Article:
The 5 Troublemakers in Every Carpool

There are always a handful of kids who make the carpool a little more colorful. They make noise, get everyone else all excited and make your drive just a little more stressful.

Luckily, difficult kids can often fall into the same categories. Once you know what type you have, it's a simple matter to diffuse the situation.  

Here are five of the most challenging personalities I regularly encounter and my favorite way to rein them in so everyone can enjoy the carpool. 

The 5 Troublemakers in Every Carpool

1. The Braggart

You know the kid, the one who asks you a question just so they can tell you the answer. They've learned the value of hearing themselves speak early on. They use teasers to capture the interest of other kids. Then they spend the entire ride telling you about their life, sometimes more than you'd prefer."Have you ever eaten at Farmer and the Field? My parents own that restaurant.”

How to Tone Down the Bragging:

First acknowledge what this child is saying. Then without judgement, thank him or her for sharing. Then move on to something personal. She just wants to make a connection, so help her do this in a healthy way. Ask her something about school, such as what’s her favorite class and why? The key is to help this child feel like an important part of the carpool. 

2. The Smack Talker

This kid is lippy and always popping off with a sassy comment. (Sometimes with a tone that makes you think she's been personally trained by a cast member of the Real Housewives of Orange County!) This kid has attitude and sometimes even a finger wave to go along. Fun in small doses, this kid can test your patience during a long drive. 

How to Stop the Smack:

This will come and go at different ages. Sometimes it comes from a tired, frustrated child. We can all get a little snippy at the end of the day. Sometimes it comes from a lack of modeling of what’s appropriate. Be patient and take this as an opportunity to make a difference.

My favorite trick with my own kids is to say, "Let’s try that like this" and then to ask them to repeat their statement again. With another child, I would instead re-phrase and parrot the comment back to them.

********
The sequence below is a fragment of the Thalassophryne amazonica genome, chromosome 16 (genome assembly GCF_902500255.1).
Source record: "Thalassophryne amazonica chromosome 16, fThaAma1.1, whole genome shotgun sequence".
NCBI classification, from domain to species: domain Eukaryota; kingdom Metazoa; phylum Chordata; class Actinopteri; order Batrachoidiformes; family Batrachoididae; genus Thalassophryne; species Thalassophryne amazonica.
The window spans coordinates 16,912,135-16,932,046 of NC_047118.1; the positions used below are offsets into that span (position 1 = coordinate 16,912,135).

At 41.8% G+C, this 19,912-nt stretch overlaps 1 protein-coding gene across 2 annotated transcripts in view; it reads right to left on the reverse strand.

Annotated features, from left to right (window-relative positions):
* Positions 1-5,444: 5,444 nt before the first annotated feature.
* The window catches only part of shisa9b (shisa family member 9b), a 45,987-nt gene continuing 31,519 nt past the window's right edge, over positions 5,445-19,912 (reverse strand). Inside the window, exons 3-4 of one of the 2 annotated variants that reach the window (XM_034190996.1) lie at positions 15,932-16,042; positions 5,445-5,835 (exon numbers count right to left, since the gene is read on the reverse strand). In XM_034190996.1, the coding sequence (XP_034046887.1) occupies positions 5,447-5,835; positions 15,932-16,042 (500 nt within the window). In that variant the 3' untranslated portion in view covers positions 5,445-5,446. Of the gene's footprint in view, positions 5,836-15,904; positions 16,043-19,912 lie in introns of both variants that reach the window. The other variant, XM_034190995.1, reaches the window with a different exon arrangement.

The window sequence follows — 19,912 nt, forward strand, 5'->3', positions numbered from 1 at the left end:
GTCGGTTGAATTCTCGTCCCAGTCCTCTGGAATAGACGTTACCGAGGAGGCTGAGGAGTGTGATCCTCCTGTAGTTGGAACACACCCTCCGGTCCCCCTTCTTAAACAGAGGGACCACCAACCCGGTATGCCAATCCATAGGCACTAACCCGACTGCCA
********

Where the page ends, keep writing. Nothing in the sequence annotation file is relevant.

Here’s an example. "I don’t want to move to a seat in the back row." Rephrase back as "I know you sat in the back last week and it’s frustrating that you have to do it again" Rephrasing acknowledges that they’ve been heard and also models how they can express what they want in a more acceptable way.

3. The Nosey Kid

This kid that prefers to listen to the adult conversation over that of their peers. In my experience, this kid is usually afraid of missing out. They've honed their FOMO (fear of missing out) to the level that they are on constant detail surveillance — certain that it will lead to being the first in the know. Expect lots of interruptions from this kid and requests for more details.

How to Get Them to Mind Their Own Business (Nicely):

It’s okay to just say, "Hey guys, sometimes parents have conversations that are just for the adults. This is one of those times."

The key is to let the kids know that this conversation is not for kids and without judgement ask them to acknowledge that this is one of those conversations.

4. The "Party in Your Car" Kid

This kid is fun to be around, dynamic, silly and bubbly. But in your car, this kid can be a nightmare. They want to start a game, sing, and dance. All good on their own, but this kid wants to do this in a small vehicle full of kids. And when you're trying to focus on driving safely, this party is not fun.

How to Calm Them Down

I’ll admit, more than anything this makes me insane. Twice in my years of carpooling, I've had to pull the car over to get everyone, including me, to calm down. It’s okay to do this as long as you do it quietly and safely. Save pulling over for those intense moments when things are close to out of control.

To maintain or redirect an environment that is starting to veer off track, I start by turning off the radio or reducing any added volume (such as rolling up windows.). Then quietly, in a calm voice, I ask the kids to quiet down.

If you cannot get a response, ask each rider by name if they can hear you. Then once you have the attention of the group, remind them that safety comes first and you need them to be quiet. 

5. The Painfully Quiet Kid

We've all had that one kid who doesn't say a word the entire ride. In fact, you may never have heard them say anything. Painfully-quiet kids aren't much of a disruption, but you leave every carpool worried about them. And the longer it takes for them to say anything, the less likely they ever will!

How to Start the Conversation

I like to break the ice by asking kids a question or two. Usually about their life outside of the sport or activity we're headed to. "Tell me about your schedule this semester, what does a typical day look like?"  For the younger ones, "Tell me about your classroom. What does it look like?"

When you ask open-ended questions, the kids will start to share, not just give the dreaded one-word answer. 

The Happy Carpool

Carpools can be challenging, especially when kids start getting out of control. But as long as you keep things positive and stay in control, it's possible for everyone to have a great ride.